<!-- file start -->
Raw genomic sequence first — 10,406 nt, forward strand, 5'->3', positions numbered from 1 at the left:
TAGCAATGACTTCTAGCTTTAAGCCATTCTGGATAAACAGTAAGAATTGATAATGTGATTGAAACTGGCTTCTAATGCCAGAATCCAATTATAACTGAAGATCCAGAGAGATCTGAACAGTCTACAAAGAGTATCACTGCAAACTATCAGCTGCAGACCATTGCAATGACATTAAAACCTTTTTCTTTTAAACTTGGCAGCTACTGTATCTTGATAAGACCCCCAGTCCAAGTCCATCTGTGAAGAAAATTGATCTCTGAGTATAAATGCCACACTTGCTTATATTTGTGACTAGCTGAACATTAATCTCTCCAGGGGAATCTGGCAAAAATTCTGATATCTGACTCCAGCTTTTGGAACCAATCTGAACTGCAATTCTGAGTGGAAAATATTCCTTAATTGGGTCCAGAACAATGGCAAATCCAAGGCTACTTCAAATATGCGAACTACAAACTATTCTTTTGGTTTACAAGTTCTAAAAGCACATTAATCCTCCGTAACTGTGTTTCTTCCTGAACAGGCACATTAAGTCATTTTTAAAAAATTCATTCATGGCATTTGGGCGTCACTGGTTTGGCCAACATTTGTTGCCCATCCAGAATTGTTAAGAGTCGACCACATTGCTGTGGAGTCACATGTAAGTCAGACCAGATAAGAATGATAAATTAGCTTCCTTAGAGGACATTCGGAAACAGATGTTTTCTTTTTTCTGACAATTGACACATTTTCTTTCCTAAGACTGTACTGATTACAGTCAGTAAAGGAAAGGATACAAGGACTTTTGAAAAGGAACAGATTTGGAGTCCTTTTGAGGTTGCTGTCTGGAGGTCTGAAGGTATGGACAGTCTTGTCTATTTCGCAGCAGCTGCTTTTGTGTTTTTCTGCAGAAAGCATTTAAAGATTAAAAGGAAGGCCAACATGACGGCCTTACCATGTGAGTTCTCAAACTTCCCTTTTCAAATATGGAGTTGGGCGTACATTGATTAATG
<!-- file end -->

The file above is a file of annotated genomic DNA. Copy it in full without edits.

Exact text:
Raw genomic sequence first — 10,406 nt, forward strand, 5'->3', positions numbered from 1 at the left:
TAGCAATGACTTCTAGCTTTAAGCCATTCTGGATAAACAGTAAGAATTGATAATGTGATTGAAACTGGCTTCTAATGCCAGAATCCAATTATAACTGAAGATCCAGAGAGATCTGAACAGTCTACAAAGAGTATCACTGCAAACTATCAGCTGCAGACCATTGCAATGACATTAAAACCTTTTTCTTTTAAACTTGGCAGCTACTGTATCTTGATAAGACCCCCAGTCCAAGTCCATCTGTGAAGAAAATTGATCTCTGAGTATAAATGCCACACTTGCTTATATTTGTGACTAGCTGAACATTAATCTCTCCAGGGGAATCTGGCAAAAATTCTGATATCTGACTCCAGCTTTTGGAACCAATCTGAACTGCAATTCTGAGTGGAAAATATTCCTTAATTGGGTCCAGAACAATGGCAAATCCAAGGCTACTTCAAATATGCGAACTACAAACTATTCTTTTGGTTTACAAGTTCTAAAAGCACATTAATCCTCCGTAACTGTGTTTCTTCCTGAACAGGCACATTAAGTCATTTTTAAAAAATTCATTCATGGCATTTGGGCGTCACTGGTTTGGCCAACATTTGTTGCCCATCCAGAATTGTTAAGAGTCGACCACATTGCTGTGGAGTCACATGTAAGTCAGACCAGATAAGAATGATAAATTAGCTTCCTTAGAGGACATTCGGAAACAGATGTTTTCTTTTTTCTGACAATTGACACATTTTCTTTCCTAAGACTGTACTGATTACAGTCAGTAAAGGAAAGGATACAAGGACTTTTGAAAAGGAACAGATTTGGAGTCCTTTTGAGGTTGCTGTCTGGAGGTCTGAAGGTATGGACAGTCTTGTCTATTTCGCAGCAGCTGCTTTTGTGTTTTTCTGCAGAAAGCATTTAAAGATTAAAAGGAAGGCCAACATGACGGCCTTACCATGTGAGTTCTCAAACTTCCCTTTTCAAATATGGAGTTGGGCGTACATTGATTAATG